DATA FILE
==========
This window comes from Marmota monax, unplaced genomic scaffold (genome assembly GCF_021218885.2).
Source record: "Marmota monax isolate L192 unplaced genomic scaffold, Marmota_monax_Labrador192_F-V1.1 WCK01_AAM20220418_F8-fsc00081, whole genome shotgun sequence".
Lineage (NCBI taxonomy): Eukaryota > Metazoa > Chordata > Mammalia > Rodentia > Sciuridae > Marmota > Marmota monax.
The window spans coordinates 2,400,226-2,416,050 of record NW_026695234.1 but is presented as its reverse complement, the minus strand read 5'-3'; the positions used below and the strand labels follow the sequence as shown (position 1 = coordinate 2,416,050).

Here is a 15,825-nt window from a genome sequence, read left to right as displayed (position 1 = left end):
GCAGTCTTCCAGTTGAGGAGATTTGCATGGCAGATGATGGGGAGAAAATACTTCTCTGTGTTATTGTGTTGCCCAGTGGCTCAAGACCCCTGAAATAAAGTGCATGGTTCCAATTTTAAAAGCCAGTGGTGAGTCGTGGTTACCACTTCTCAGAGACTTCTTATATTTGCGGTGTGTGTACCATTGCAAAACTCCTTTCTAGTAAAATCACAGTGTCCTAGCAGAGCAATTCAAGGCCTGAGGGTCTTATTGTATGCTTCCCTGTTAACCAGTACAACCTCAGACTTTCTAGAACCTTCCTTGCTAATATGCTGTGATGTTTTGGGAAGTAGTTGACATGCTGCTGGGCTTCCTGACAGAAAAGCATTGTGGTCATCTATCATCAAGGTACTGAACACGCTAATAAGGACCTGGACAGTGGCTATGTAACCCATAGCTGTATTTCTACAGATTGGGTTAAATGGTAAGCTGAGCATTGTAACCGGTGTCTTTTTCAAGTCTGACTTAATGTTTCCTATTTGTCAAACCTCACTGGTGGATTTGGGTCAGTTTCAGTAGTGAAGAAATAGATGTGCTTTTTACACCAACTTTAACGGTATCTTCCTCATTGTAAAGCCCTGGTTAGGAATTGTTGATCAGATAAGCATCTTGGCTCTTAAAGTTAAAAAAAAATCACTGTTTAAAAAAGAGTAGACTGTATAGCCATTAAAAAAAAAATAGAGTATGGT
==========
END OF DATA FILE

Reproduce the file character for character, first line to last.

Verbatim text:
This window comes from Marmota monax, unplaced genomic scaffold (genome assembly GCF_021218885.2).
Source record: "Marmota monax isolate L192 unplaced genomic scaffold, Marmota_monax_Labrador192_F-V1.1 WCK01_AAM20220418_F8-fsc00081, whole genome shotgun sequence".
Lineage (NCBI taxonomy): Eukaryota > Metazoa > Chordata > Mammalia > Rodentia > Sciuridae > Marmota > Marmota monax.
The window spans coordinates 2,400,226-2,416,050 of record NW_026695234.1 but is presented as its reverse complement, the minus strand read 5'-3'; the positions used below and the strand labels follow the sequence as shown (position 1 = coordinate 2,416,050).

Here is a 15,825-nt window from a genome sequence, read left to right as displayed (position 1 = left end):
GCAGTCTTCCAGTTGAGGAGATTTGCATGGCAGATGATGGGGAGAAAATACTTCTCTGTGTTATTGTGTTGCCCAGTGGCTCAAGACCCCTGAAATAAAGTGCATGGTTCCAATTTTAAAAGCCAGTGGTGAGTCGTGGTTACCACTTCTCAGAGACTTCTTATATTTGCGGTGTGTGTACCATTGCAAAACTCCTTTCTAGTAAAATCACAGTGTCCTAGCAGAGCAATTCAAGGCCTGAGGGTCTTATTGTATGCTTCCCTGTTAACCAGTACAACCTCAGACTTTCTAGAACCTTCCTTGCTAATATGCTGTGATGTTTTGGGAAGTAGTTGACATGCTGCTGGGCTTCCTGACAGAAAAGCATTGTGGTCATCTATCATCAAGGTACTGAACACGCTAATAAGGACCTGGACAGTGGCTATGTAACCCATAGCTGTATTTCTACAGATTGGGTTAAATGGTAAGCTGAGCATTGTAACCGGTGTCTTTTTCAAGTCTGACTTAATGTTTCCTATTTGTCAAACCTCACTGGTGGATTTGGGTCAGTTTCAGTAGTGAAGAAATAGATGTGCTTTTTACACCAACTTTAACGGTATCTTCCTCATTGTAAAGCCCTGGTTAGGAATTGTTGATCAGATAAGCATCTTGGCTCTTAAAGTTAAAAAAAAATCACTGTTTAAAAAAGAGTAGACTGTATAGCCATTAAAAAAAAAATAGAGTATGGT